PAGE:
Here’s the thing: your dog may have really never been totally fine with your bird. Apparently and superficially yes, but not at a deeper level.
There are chances that when your pet bird was in the cage or just walking around, your dog was in a sub-threshold state of mind, with his predatory drive at a low level.
Once your parrot or parakeet though jumped off or took flight, those instincts kicked into full gear triggering the grab – bite – and in the saddest cases, the kill.
Other Possible Evoking Events
Predatory drive may be only one reason why dogs may attack or kill birds. There may be other factors and dynamics going on. Following are just a few other potential reasons.
A dog may also attack because the bird happened to get too close to an object the dog may have been resource guarding such as a food bowl, a sleeping area or even a specific person.
If your dog has been always fine around your bird, and now he suddenly attacked, it can also be due to not feeling well. Pain and certain medical conditions can lower a dog’s threshold for aggression. A medical evaluation may be important.
Some dogs will react in unusual ways when they have been exposed to a variety of stressors. Your dog may have been already stressed by certain things in his environment and excess stimulation may have sensitized him to certain triggers.
Sometimes dogs may just want to play with the birds, but they may get too rough or they may treat the birds as “squeaky toys.'”
Preventing Future Attacks
If your pet bird has survived the attack, count your blessings! Things may have gone much, much worse. A dog may easily kill a bird with just one crushing bite.
If your pet bird appears in shock or has injuries, please don’t hesitate to take him to your avian vet sooner than later. Open wounds can easily become infected.
After your pet bird sees the vet, the next step is to take further preventive steps. Following are some tips to prevent future attacks. You may want to have several backup plans in place to increase safety.
- Set an area for your dog to be away from your pet bird.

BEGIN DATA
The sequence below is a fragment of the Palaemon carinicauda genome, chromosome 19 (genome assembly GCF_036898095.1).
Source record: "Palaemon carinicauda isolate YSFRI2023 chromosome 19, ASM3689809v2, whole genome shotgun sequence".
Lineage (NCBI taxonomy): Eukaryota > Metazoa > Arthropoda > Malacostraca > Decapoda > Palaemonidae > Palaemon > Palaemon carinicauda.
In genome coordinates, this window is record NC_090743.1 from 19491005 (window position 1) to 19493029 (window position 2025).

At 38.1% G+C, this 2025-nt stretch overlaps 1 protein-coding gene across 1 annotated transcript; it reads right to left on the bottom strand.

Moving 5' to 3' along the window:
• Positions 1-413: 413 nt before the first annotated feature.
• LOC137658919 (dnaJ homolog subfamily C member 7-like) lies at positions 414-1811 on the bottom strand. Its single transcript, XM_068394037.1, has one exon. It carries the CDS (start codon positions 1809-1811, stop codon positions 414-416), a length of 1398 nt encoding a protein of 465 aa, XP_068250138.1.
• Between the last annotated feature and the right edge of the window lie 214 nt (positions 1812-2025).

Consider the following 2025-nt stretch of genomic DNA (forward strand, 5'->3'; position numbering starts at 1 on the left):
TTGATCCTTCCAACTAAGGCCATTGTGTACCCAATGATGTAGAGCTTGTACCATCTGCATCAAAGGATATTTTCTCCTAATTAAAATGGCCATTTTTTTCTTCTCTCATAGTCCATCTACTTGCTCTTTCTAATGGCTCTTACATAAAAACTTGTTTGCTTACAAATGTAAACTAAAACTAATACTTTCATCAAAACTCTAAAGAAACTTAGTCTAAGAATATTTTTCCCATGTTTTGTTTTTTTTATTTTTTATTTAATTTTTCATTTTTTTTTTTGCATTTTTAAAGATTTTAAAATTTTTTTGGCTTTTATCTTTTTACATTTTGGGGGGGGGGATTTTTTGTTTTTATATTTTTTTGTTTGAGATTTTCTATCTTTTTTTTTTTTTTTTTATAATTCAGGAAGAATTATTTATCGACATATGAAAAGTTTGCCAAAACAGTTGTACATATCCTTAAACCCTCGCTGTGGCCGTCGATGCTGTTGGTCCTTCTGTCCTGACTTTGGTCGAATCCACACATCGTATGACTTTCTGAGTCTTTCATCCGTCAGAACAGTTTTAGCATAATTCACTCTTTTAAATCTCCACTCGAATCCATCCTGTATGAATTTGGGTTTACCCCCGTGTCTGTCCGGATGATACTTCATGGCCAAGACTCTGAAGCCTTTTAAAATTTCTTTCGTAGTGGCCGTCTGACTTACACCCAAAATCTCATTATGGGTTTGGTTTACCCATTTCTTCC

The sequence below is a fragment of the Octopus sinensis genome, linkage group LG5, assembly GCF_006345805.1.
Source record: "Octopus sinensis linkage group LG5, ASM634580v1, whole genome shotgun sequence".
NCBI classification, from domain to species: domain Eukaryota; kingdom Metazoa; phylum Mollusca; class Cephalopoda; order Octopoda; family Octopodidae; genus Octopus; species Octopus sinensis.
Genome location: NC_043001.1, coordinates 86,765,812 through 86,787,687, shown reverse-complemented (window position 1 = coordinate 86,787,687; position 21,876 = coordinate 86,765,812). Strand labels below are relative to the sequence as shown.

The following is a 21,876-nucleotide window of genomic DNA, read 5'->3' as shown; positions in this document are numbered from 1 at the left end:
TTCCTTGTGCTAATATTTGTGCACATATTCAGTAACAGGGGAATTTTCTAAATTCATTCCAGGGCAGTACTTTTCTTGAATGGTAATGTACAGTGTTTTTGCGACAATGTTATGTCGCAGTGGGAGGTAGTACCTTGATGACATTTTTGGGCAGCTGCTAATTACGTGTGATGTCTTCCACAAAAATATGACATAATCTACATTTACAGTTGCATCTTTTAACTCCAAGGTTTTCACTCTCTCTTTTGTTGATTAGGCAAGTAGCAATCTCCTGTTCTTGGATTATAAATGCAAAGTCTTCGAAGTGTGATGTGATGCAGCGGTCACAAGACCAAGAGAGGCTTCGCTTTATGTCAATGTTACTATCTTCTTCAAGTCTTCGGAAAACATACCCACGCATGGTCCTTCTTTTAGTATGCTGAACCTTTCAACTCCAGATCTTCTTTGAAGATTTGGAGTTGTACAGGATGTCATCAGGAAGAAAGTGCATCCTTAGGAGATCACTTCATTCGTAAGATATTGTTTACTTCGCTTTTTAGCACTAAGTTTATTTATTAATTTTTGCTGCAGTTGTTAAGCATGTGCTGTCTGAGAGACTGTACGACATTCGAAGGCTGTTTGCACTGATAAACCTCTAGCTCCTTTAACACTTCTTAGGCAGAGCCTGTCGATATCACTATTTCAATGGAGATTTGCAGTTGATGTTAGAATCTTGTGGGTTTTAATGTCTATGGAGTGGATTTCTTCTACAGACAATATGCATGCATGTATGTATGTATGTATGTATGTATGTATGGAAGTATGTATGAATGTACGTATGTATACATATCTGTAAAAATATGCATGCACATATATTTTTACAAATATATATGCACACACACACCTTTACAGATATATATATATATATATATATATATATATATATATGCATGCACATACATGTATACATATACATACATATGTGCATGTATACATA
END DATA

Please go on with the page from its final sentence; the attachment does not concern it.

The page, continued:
- Have all cages with locks or even padlocks.
- Keep the cages out of your dog’s reach.
- Invest in a cat/dog-proof bird cage. A dog may still manage a dog through the bars of a regular cage. A hanging bird cage may be an option for smaller birds (don’t use the ones with a stand as those can be knocked over). For larger birds look for cages that a sturdy and can’t be knocked over.
- Place a sturdy and heavy dog pen (that is tall enough that your dog cannot jump over) around your bird’s cage.
- Place scat mats around the bird’s cage. Not the ones that emit shock, but the scat mats with spikes that discourage cats and dogs to walk over and trespass.
- Have your dog wear a basket muzzle when around the bird. This will not tackle the predatory drive, but will help prevent unforeseen accidents.
- Keep your bird’s stress in mind. If your bird was attacked, he will likely be traumatized. Even if you keep your dog muzzled, your bird may feel very stressed by your dog’s presence or his barking.
- Train your dog to stay composed. Train your dog to lie on a mat, a strong recall response and the leave it and drop it cues.
- Keep in mind that, when there is a will, there is a way. Determined dogs may get out of their way to reach a tempting bird. Even with several measures in place, there may be risks of mechanical failures.
This article is accurate and true to the best of the author’s knowledge. It is not meant to substitute for diagnosis, prognosis, treatment, prescription, or formal and individualized advice from a veterinary medical professional. Animals exhibiting signs and symptoms of distress should be seen by a veterinarian immediately.
© 2022 Adrienne Farricelli